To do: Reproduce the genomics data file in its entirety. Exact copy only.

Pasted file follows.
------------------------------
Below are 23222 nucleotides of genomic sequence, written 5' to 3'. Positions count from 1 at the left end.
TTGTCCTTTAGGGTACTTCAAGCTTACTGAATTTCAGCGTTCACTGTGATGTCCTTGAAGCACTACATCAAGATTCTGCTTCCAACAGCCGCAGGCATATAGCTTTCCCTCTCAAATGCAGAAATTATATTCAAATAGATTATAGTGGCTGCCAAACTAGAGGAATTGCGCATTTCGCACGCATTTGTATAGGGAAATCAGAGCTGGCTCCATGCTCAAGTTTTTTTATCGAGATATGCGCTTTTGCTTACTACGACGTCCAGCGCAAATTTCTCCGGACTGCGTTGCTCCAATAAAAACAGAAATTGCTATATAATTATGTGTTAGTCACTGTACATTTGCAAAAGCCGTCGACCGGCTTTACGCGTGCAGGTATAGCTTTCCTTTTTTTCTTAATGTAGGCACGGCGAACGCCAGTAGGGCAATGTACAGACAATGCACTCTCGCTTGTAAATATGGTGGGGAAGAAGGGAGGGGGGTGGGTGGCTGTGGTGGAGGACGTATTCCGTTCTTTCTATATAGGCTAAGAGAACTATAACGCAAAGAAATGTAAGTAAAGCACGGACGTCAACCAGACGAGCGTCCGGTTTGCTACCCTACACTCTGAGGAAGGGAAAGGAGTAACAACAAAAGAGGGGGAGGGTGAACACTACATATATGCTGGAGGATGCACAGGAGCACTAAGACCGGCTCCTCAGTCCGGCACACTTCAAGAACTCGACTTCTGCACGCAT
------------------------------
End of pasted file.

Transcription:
Below are 23222 nucleotides of genomic sequence, written 5' to 3'. Positions count from 1 at the left end.
TTGTCCTTTAGGGTACTTCAAGCTTACTGAATTTCAGCGTTCACTGTGATGTCCTTGAAGCACTACATCAAGATTCTGCTTCCAACAGCCGCAGGCATATAGCTTTCCCTCTCAAATGCAGAAATTATATTCAAATAGATTATAGTGGCTGCCAAACTAGAGGAATTGCGCATTTCGCACGCATTTGTATAGGGAAATCAGAGCTGGCTCCATGCTCAAGTTTTTTTATCGAGATATGCGCTTTTGCTTACTACGACGTCCAGCGCAAATTTCTCCGGACTGCGTTGCTCCAATAAAAACAGAAATTGCTATATAATTATGTGTTAGTCACTGTACATTTGCAAAAGCCGTCGACCGGCTTTACGCGTGCAGGTATAGCTTTCCTTTTTTTCTTAATGTAGGCACGGCGAACGCCAGTAGGGCAATGTACAGACAATGCACTCTCGCTTGTAAATATGGTGGGGAAGAAGGGAGGGGGGTGGGTGGCTGTGGTGGAGGACGTATTCCGTTCTTTCTATATAGGCTAAGAGAACTATAACGCAAAGAAATGTAAGTAAAGCACGGACGTCAACCAGACGAGCGTCCGGTTTGCTACCCTACACTCTGAGGAAGGGAAAGGAGTAACAACAAAAGAGGGGGAGGGTGAACACTACATATATGCTGGAGGATGCACAGGAGCACTAAGACCGGCTCCTCAGTCCGGCACACTTCAAGAACTCGACTTCTGCACGCAT